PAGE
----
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McFarling: ACC gets poor reception on NCAA tournament selection day
Miami's Durand Scott celebrates after The Hurricanes beat North Carolina, 87-77, to win the championship of the Atlantic Coast Conference tournament in Greensboro, N.C., Sunday.
Sunday, March 17, 2013
Maybe serving on the NCAA selection committee is like coaching your own kid in high school. You can't bat him third in the lineup even if he's the best run producer you've got. You can't start him at quarterback as a freshman even if it's obvious he's the next Tom Brady and the rest of the candidates would be lucky to become the next Tommy Tutone.
That has to be it, right? How else to explain the shoddy treatment of the ACC on Sunday by a 10-member committee that has two members with ACC ties? Ron Wellman, the Wake Forest athletic director, is the longest-tenured AD in the conference. The committee chair, Mike Bobinski, will take over as Georgia Tech's AD on April 1.
Both might have some explaining to do at the next retreat with their league peers. Rationalizing to Virginia and Maryland why they didn't make the field is one thing - both teams had their flaws and knew it - but those weren't the only ACC schools wishing they had a stronger advocate in that room.
What about Miami? Win the regular-season title, win the conference tournament and get stuck with a No. 2 seed in Indiana's bracket. The Hurricanes have a legitimate beef that they have a stronger resume than, say, Gonzaga, which garnered the No. 1 seed in the West.
Duke, meanwhile, probably won't argue with a No. 2 seed, but the Blue Devils could protest being wedged into the Region o' Death (more on that later) after faring so well against one of the nation's toughest schedules.
Then we have North Carolina, which advanced to the ACC tournament final and won seven of its last nine games - most in convincing fashion. The Tar Heels' reward? A No. 8 seed in the South and a potential second round matchup with top-seeded Kansas.
Did we mention that's in Kansas City? Surely coach Roy Williams will feel most welcome.
N.C. State also got a No. 8 seed, meaning a matchup with Indiana looms should the Wolfpack get by Temple.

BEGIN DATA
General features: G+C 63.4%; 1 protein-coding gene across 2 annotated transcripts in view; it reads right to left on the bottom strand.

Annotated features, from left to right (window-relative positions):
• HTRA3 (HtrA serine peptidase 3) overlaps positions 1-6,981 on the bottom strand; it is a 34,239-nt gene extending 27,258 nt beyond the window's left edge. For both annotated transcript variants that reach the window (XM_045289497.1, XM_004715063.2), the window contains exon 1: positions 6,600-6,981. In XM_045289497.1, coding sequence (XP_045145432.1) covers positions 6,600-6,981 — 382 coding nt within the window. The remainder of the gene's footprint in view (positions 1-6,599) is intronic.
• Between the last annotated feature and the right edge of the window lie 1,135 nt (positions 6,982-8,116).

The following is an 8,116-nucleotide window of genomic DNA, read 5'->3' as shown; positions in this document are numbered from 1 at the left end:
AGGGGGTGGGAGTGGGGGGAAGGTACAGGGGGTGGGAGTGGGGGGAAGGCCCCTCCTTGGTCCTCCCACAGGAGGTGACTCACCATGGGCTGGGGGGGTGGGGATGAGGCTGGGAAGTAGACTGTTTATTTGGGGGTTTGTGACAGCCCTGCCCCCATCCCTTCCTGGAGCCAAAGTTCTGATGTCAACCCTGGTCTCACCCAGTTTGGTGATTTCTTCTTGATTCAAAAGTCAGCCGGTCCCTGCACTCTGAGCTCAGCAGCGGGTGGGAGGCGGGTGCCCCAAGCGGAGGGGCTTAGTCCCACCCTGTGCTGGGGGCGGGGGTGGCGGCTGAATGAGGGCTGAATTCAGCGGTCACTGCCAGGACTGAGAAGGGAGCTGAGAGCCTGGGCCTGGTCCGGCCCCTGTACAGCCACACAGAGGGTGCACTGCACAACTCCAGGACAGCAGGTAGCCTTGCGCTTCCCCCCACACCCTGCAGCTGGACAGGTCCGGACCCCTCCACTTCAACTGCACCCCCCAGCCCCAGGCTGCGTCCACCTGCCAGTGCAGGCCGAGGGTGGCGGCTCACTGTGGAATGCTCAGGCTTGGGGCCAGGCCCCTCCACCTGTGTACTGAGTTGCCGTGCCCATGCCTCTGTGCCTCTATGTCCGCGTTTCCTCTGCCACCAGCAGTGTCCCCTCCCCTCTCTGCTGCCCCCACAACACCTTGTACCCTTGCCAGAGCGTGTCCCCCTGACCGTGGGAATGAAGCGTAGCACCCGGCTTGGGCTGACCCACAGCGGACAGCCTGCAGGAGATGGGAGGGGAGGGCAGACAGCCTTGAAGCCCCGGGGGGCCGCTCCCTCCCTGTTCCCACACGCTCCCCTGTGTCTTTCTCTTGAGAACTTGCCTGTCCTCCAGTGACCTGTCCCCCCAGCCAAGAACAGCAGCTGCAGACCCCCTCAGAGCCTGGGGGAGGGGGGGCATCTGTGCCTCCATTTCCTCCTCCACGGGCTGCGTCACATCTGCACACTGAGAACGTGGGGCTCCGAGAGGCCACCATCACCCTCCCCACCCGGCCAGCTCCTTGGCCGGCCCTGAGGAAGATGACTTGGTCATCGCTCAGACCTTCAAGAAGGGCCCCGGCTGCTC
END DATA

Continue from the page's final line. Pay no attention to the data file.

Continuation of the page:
Look, everybody outside of Middle Tennessee probably can find something they don't love about their seeding or matchups. But when 20 percent of the committee has ties to your league, you might anticipate a little better fate.
Oh, well. For Miami, Duke, UNC and N.C. State, there's really only solution: Step up to the plate from the No. 9 hole your dad/coach put you in - and swing with everything you've got.
Quick thoughts on Selection Sunday:
TOUGHEST REGION TO NAVIGATE: The Midwest. It was the first region they unveiled Sunday night, and it was a doozy, headlined by No. 1 overall seed Louisville. No. 2 Duke is a title contender with Ryan Kelly, and No. 3 Michigan State has the defense and pedigree to make a run. Marcus Smart of No. 5 seed Oklahoma State is one of the top NBA prospects in the tournament. Good luck getting out of this one.
EASIEST REGION: The West. No. 1 Gonzaga and No. 3 New Mexico both breezed through their respective conferences, which could make things difficult for them once they
get in tight games. If you're Arizona (No. 6), Pittsburgh (No. 8), Wichita State (No. 9) or Belmont (No. 11), you've got to feel good about your chances at the Sweet 16 if you win your opener.
TEAM MOST IN NEED OF A PLAY-IN GAME: The CBS selection show crew. How many times did Greg Gumbel get interrupted Sunday night when he was trying to unveil another portion of the bracket? Seth Davis, Doug Gottlieb and Greg Anthony were a little too eager to get their analysis in immediately; there's plenty of time for that over the next three days. Aren't the identities of the matchups themselves why we're all tuning in?
FIRST ROUND UPSETS: No. 13 New Mexico State over No. 4 Saint Louis, No. 13 Montana over No. 4 Syracuse, No. 11 Minnesota over No. 6 UCLA.
FINAL FOUR: Louisville, Ohio State, Georgetown, Miami.
CHAMPION: Miami. A veteran squad with a manageable path to the title game, the Hurricanes will render the questionable seeding moot by cutting down the nets. Unless they don't. Which is what makes the next few weeks one of the highlights of the sports calendar.
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